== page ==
Old Florence Mill, Douglas County, Nebraska
Near the west bank of the Missouri River, just north of present-day Omaha in Douglas County, Nebraska, is the city of Florence. It was once known as Winter Quarters for members of The Church of Jesus Christ of Latter-day Saints who stayed there during the winter of 1846-47 before continuing west to the Salt Lake Valley.
On the opposite, or east side, of the Missouri River was Council Bluffs, Iowa. It was then known as Kanesville. A good number of Latter-day Saints settled there while others were at Florence/Winter Quarters.
Situated in Florence is an old structure known as the Old Mormon or Florence Mill. An interpretive panel at the mill says that the original mill “was constructed by the Mormons at Winter Quarters during the winter of 1846-1847. Supplying both flour and lumber, the water-powered mill enabled the Mormons to cope more readily with the adverse conditions encountered during their stay in Nebraska.”
William G. Hartley and A. Gary Anderson note that construction of the mill started in October 1846, directed by pioneer wheelwright Frederic Kesler Jr. The mill was first operational by March 1847. It was one of the first mills built in Nebraska. The initial cost of the project was $3,000. The mill ground corn and grain into flour and employed about 150 men. It also served as a sawmill
Winter Quarters and the mill were eventually abandoned by the Latter-day Saints. The mill subsequently came to be owned by various individuals and entities. According to Hartley and Anderson, the original mill, much added to, is no longer situated where it was originally constructed. In 1939 it was moved several blocks to its present site. The present-day building contains a few timbers from the original mill. The mill was used until the 1960s. It has since been restored and is presently used to house a museum, art loft and farmers market.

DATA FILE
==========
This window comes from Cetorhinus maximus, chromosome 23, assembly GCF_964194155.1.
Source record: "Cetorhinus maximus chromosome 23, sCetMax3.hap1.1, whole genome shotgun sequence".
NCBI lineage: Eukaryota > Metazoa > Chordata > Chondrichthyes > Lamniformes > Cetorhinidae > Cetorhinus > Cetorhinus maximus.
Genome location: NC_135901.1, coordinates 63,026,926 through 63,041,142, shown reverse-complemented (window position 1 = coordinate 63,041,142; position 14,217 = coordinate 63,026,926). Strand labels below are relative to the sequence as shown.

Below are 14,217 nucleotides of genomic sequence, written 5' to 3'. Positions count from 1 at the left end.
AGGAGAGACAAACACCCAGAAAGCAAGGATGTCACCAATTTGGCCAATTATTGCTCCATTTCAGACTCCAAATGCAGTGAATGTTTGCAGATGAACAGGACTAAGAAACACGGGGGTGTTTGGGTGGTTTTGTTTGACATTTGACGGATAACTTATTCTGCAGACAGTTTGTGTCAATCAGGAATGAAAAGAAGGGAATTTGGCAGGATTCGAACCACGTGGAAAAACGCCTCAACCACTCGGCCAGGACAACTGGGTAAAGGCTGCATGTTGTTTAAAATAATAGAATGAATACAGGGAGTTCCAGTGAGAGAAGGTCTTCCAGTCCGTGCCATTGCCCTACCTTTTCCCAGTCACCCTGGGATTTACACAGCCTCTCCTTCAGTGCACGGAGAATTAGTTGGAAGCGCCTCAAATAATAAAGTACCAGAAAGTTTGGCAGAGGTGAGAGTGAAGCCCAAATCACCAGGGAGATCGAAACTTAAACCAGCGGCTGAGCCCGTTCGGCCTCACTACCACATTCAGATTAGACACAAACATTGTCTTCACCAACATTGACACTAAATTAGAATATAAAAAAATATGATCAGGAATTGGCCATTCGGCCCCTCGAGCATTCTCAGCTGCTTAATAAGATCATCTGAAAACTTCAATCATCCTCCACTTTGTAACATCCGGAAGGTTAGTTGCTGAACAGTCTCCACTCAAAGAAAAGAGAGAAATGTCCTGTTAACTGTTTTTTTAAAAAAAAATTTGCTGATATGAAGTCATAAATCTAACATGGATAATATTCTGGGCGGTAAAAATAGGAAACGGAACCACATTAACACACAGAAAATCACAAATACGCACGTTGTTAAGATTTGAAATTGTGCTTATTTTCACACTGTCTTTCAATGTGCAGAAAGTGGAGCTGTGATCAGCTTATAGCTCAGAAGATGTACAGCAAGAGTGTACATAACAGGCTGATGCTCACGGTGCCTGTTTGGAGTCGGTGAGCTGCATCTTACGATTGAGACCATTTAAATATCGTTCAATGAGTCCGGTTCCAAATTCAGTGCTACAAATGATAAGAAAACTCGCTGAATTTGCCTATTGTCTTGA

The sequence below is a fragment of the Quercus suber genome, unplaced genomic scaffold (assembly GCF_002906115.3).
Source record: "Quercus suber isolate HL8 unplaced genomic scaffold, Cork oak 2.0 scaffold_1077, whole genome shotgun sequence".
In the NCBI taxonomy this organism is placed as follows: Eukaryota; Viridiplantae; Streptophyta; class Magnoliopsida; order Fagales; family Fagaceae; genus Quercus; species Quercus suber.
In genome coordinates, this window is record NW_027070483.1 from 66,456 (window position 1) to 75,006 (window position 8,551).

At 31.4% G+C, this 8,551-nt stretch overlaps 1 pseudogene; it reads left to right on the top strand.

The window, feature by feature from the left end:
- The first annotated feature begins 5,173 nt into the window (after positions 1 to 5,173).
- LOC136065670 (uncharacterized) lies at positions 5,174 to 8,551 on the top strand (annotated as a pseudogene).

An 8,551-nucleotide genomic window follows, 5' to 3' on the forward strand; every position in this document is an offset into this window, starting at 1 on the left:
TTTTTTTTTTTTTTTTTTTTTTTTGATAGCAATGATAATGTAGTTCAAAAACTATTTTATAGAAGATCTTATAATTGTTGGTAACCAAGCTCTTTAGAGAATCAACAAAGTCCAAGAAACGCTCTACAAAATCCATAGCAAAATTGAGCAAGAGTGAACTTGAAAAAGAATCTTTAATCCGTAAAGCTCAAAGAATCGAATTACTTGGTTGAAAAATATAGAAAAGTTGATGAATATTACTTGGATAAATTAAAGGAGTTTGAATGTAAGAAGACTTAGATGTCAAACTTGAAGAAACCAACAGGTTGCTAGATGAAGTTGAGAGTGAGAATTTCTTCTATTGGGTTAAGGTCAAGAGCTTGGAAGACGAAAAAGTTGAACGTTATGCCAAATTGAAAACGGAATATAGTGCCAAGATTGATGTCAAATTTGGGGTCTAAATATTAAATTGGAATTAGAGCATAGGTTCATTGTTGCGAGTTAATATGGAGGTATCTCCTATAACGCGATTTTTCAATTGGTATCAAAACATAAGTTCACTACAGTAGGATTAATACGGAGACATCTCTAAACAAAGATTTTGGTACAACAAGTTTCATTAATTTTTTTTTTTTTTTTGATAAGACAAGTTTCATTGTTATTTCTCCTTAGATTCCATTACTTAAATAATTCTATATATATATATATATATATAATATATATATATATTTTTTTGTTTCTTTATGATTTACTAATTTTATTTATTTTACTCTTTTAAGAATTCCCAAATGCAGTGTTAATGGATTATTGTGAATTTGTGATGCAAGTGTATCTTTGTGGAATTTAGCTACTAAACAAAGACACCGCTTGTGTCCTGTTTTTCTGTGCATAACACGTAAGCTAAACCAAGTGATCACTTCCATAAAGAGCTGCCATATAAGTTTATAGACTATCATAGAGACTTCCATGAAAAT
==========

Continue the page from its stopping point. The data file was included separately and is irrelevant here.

Map and Directions
The formal address of the mill is: 9102 N 30th St, Omaha, NE 68112.
The old Florence Mill is a privately owned business but invites all to go and view the structure from the outside and enter during business hours. There is no charge to be there. Craft and art products are available for sale.
Articles & Resources
William G. Hartley and A. Gary Anderson, in LaMar C. Berrett, ed., Sacred Places, Vol. 5: Iowa and Nebraska, 210-211.
Interpretive panels on site adjacent to the structure.